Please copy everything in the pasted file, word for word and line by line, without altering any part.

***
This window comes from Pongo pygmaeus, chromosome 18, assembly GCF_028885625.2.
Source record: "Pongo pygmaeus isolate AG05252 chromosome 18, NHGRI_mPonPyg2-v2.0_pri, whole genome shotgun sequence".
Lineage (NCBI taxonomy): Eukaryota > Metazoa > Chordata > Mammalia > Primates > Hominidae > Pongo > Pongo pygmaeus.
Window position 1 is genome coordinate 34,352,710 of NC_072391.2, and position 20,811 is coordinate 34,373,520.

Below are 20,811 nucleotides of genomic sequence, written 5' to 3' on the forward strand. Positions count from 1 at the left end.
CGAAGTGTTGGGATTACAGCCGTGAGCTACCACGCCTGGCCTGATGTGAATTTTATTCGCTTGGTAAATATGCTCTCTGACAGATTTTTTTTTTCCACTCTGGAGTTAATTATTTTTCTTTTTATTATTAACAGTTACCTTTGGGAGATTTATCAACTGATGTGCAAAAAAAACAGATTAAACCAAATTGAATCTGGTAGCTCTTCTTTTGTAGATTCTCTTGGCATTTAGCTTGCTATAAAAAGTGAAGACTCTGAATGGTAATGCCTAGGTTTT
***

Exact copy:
This window comes from Pongo pygmaeus, chromosome 18, assembly GCF_028885625.2.
Source record: "Pongo pygmaeus isolate AG05252 chromosome 18, NHGRI_mPonPyg2-v2.0_pri, whole genome shotgun sequence".
Lineage (NCBI taxonomy): Eukaryota > Metazoa > Chordata > Mammalia > Primates > Hominidae > Pongo > Pongo pygmaeus.
Window position 1 is genome coordinate 34,352,710 of NC_072391.2, and position 20,811 is coordinate 34,373,520.

Below are 20,811 nucleotides of genomic sequence, written 5' to 3' on the forward strand. Positions count from 1 at the left end.
CGAAGTGTTGGGATTACAGCCGTGAGCTACCACGCCTGGCCTGATGTGAATTTTATTCGCTTGGTAAATATGCTCTCTGACAGATTTTTTTTTTCCACTCTGGAGTTAATTATTTTTCTTTTTATTATTAACAGTTACCTTTGGGAGATTTATCAACTGATGTGCAAAAAAAACAGATTAAACCAAATTGAATCTGGTAGCTCTTCTTTTGTAGATTCTCTTGGCATTTAGCTTGCTATAAAAAGTGAAGACTCTGAATGGTAATGCCTAGGTTTT